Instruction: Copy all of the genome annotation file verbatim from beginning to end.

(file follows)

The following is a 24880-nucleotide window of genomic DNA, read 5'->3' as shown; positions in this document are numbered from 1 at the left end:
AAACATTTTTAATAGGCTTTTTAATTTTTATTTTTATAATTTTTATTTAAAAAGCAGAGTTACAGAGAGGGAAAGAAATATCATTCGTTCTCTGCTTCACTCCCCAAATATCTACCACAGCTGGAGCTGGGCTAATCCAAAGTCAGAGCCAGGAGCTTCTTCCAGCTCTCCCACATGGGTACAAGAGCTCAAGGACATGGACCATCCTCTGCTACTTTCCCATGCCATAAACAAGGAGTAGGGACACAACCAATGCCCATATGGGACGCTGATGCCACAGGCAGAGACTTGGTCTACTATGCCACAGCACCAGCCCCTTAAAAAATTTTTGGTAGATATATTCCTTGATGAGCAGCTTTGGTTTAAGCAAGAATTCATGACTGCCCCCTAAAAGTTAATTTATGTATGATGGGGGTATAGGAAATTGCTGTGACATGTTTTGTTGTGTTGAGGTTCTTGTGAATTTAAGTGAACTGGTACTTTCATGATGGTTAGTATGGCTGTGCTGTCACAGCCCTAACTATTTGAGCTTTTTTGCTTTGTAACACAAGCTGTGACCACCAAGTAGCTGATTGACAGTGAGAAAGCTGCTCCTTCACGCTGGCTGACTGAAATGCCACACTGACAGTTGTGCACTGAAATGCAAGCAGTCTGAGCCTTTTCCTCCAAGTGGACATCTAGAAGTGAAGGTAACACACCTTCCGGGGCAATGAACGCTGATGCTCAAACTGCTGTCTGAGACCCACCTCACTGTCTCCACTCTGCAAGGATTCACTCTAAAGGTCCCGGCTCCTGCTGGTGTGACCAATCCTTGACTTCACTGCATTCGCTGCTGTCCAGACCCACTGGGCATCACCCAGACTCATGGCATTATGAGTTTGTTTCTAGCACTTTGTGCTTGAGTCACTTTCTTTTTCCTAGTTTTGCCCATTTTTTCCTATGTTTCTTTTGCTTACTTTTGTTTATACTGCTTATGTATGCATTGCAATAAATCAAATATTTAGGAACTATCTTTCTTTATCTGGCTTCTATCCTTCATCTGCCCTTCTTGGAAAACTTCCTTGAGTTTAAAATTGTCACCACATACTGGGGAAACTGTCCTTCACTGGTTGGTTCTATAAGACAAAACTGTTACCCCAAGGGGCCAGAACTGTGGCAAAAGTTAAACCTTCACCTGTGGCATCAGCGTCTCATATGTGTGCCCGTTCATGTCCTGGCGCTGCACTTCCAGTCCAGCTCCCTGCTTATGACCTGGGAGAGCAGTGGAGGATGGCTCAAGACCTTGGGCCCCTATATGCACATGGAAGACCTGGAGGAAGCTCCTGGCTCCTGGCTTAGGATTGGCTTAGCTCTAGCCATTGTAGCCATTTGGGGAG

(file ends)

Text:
The following is a 24880-nucleotide window of genomic DNA, read 5'->3' as shown; positions in this document are numbered from 1 at the left end:
AAACATTTTTAATAGGCTTTTTAATTTTTATTTTTATAATTTTTATTTAAAAAGCAGAGTTACAGAGAGGGAAAGAAATATCATTCGTTCTCTGCTTCACTCCCCAAATATCTACCACAGCTGGAGCTGGGCTAATCCAAAGTCAGAGCCAGGAGCTTCTTCCAGCTCTCCCACATGGGTACAAGAGCTCAAGGACATGGACCATCCTCTGCTACTTTCCCATGCCATAAACAAGGAGTAGGGACACAACCAATGCCCATATGGGACGCTGATGCCACAGGCAGAGACTTGGTCTACTATGCCACAGCACCAGCCCCTTAAAAAATTTTTGGTAGATATATTCCTTGATGAGCAGCTTTGGTTTAAGCAAGAATTCATGACTGCCCCCTAAAAGTTAATTTATGTATGATGGGGGTATAGGAAATTGCTGTGACATGTTTTGTTGTGTTGAGGTTCTTGTGAATTTAAGTGAACTGGTACTTTCATGATGGTTAGTATGGCTGTGCTGTCACAGCCCTAACTATTTGAGCTTTTTTGCTTTGTAACACAAGCTGTGACCACCAAGTAGCTGATTGACAGTGAGAAAGCTGCTCCTTCACGCTGGCTGACTGAAATGCCACACTGACAGTTGTGCACTGAAATGCAAGCAGTCTGAGCCTTTTCCTCCAAGTGGACATCTAGAAGTGAAGGTAACACACCTTCCGGGGCAATGAACGCTGATGCTCAAACTGCTGTCTGAGACCCACCTCACTGTCTCCACTCTGCAAGGATTCACTCTAAAGGTCCCGGCTCCTGCTGGTGTGACCAATCCTTGACTTCACTGCATTCGCTGCTGTCCAGACCCACTGGGCATCACCCAGACTCATGGCATTATGAGTTTGTTTCTAGCACTTTGTGCTTGAGTCACTTTCTTTTTCCTAGTTTTGCCCATTTTTTCCTATGTTTCTTTTGCTTACTTTTGTTTATACTGCTTATGTATGCATTGCAATAAATCAAATATTTAGGAACTATCTTTCTTTATCTGGCTTCTATCCTTCATCTGCCCTTCTTGGAAAACTTCCTTGAGTTTAAAATTGTCACCACATACTGGGGAAACTGTCCTTCACTGGTTGGTTCTATAAGACAAAACTGTTACCCCAAGGGGCCAGAACTGTGGCAAAAGTTAAACCTTCACCTGTGGCATCAGCGTCTCATATGTGTGCCCGTTCATGTCCTGGCGCTGCACTTCCAGTCCAGCTCCCTGCTTATGACCTGGGAGAGCAGTGGAGGATGGCTCAAGACCTTGGGCCCCTATATGCACATGGAAGACCTGGAGGAAGCTCCTGGCTCCTGGCTTAGGATTGGCTTAGCTCTAGCCATTGTAGCCATTTGGGGAG